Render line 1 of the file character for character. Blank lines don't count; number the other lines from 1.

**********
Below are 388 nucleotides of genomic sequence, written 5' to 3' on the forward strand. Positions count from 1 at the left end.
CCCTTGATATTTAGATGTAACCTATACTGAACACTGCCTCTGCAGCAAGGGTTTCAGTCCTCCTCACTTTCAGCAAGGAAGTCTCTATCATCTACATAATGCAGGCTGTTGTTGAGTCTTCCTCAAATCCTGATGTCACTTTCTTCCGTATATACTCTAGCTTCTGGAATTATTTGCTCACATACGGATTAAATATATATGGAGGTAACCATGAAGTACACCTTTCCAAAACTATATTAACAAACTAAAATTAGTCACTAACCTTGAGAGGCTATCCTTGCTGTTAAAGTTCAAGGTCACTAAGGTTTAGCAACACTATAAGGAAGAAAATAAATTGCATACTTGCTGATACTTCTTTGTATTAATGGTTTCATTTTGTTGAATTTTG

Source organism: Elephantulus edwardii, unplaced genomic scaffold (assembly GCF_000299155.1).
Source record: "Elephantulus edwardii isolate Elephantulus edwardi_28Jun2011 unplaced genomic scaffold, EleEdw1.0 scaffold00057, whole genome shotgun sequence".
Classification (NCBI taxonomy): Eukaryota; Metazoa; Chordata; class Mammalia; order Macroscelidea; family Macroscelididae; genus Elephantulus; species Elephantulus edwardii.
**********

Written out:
Below are 388 nucleotides of genomic sequence, written 5' to 3' on the forward strand. Positions count from 1 at the left end.